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Long IslandColumnistsDan Janison

Not all top-down Trump executive orders are of equal weight

President Donald Trump signs his first executive order,

President Donald Trump signs his first executive order, on the Affordable Care Act, in the Oval Office of the White House in Washington on Jan. 20, 2017. Photo Credit: AP / Evan Vucci

With a sheaf of highly publicized executive orders, President Donald Trump in his first three weeks has broached several hot issues on several fronts.

The most obvious is the order that would temporarily ban travelers from seven nations, now hanging fire at the highest levels of the court system.

But not all orders are created equal.

The immediate impact of orders related to law enforcement that Trump issued last week was hazy. The best assessment seemed to be that while they don’t create new policy, these call on agencies to create task forces to probe and fight crime, anti-police violence and international drug cartels.

So while the American Civil Liberties Union slammed Trump for trying to solve problems the nation doesn’t have, defenders of law-enforcement institutions applauded the flavor and goals, hoping they’ll later result in legal changes.

Trump’s signature border wall proposal made it into one of his higher-profile directives, which he signed with bombast. It calls for a “secure, contiguous, and impassable physical barrier . . . to prevent illegal immigration, drug and human trafficking, and acts of terrorism.”

Even the order’s provision calling for a “comprehensive study” of what’s needed for the wall within 180 days leaves the “how” unclear. Scientists told Smithsonian magazine that such a project is quite complicated on several practical levels.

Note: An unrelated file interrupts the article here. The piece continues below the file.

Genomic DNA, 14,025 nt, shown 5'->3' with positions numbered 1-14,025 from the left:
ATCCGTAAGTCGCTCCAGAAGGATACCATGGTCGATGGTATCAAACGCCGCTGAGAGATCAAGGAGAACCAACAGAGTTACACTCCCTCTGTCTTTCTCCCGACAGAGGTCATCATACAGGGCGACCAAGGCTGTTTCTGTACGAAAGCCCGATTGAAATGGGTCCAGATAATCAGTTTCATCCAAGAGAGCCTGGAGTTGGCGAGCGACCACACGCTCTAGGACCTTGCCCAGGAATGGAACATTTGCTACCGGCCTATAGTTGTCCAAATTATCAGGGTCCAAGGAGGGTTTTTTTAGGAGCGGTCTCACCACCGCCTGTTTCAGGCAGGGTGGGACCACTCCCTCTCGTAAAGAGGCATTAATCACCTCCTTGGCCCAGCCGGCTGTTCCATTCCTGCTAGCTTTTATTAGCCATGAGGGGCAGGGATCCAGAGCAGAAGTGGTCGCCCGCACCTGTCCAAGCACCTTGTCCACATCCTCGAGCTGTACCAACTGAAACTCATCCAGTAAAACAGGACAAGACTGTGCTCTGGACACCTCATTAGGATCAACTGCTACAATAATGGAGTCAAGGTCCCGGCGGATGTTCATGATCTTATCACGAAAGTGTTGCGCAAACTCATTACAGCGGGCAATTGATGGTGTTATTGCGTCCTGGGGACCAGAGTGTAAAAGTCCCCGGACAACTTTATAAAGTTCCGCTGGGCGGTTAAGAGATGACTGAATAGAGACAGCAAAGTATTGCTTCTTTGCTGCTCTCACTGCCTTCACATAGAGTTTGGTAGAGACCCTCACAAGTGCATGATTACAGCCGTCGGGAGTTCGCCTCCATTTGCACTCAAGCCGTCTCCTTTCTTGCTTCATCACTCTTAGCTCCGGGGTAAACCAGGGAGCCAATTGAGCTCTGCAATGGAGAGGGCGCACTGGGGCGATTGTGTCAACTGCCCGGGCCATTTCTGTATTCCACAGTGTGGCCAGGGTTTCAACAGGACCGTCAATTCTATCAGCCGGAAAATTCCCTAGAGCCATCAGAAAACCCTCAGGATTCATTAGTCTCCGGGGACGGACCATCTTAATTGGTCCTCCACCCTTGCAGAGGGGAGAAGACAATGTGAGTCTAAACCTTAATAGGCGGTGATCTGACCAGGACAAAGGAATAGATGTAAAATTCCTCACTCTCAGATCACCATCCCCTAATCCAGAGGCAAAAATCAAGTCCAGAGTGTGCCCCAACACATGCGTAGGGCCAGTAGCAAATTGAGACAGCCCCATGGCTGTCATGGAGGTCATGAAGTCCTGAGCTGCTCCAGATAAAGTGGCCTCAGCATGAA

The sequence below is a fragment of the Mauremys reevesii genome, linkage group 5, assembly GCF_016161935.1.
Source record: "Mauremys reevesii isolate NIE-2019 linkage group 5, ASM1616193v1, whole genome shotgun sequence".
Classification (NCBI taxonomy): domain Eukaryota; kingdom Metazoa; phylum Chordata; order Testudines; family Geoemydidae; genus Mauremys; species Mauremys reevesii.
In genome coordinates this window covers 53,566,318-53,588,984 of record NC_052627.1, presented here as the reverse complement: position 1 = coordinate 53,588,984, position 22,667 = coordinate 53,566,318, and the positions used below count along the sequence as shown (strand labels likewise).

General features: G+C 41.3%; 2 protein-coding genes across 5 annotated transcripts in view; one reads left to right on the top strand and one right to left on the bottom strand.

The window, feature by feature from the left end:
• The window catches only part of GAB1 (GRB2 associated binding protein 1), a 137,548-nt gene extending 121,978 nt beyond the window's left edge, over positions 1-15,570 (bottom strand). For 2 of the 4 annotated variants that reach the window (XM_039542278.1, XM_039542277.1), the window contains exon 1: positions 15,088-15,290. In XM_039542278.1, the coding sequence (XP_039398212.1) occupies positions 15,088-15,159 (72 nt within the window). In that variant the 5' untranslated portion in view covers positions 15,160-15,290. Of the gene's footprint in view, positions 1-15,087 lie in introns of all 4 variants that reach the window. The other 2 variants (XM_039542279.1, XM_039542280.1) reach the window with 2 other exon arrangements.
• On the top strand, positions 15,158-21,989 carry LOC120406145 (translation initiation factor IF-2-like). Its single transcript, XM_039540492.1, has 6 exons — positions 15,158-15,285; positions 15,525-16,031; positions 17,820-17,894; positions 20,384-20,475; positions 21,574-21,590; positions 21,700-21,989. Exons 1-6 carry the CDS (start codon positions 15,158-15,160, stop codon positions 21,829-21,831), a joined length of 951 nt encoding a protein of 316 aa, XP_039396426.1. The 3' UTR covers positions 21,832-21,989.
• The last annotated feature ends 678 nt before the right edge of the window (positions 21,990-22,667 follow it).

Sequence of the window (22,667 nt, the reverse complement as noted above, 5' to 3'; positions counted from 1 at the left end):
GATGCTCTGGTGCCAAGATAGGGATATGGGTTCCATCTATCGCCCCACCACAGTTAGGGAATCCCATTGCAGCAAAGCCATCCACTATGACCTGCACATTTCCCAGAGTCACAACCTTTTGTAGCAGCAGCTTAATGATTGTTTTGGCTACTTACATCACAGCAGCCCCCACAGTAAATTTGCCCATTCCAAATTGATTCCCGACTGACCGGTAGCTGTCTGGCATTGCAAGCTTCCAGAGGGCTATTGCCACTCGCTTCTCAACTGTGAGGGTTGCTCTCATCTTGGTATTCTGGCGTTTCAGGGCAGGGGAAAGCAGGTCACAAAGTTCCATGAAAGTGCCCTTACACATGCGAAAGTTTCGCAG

Another order directs the Treasury secretary to review the 2010 Dodd-Frank financial regulatory law. Still another told the Labor Department to delay an Obama rule requiring retirement advisers to put their clients’ interests first.

Larger matters — such as altering the national health insurance system and carrying out a massive public infrastructure plan — will require congressional action and negotiation.

For now, some of the orders are a bit confusing. During the campaign, Trump said he had a good plan to defeat ISIS, but couldn’t yet share the details. Once in office, he issued a memo directing the Defense Department to draw up a plan within 30 days to defeat ISIS.

Much was made symbolically of Trump’s reinstatement of a ban on federal funds to international groups that promote or lobby to legalize abortion. President Ronald Reagan instituted the policy — which has gone in and out of effect based on whether Republicans or Democrats were in office.

As with his predecessor, Barack Obama, Trump cannot rule the nation through executive choices, but he can show an agenda.

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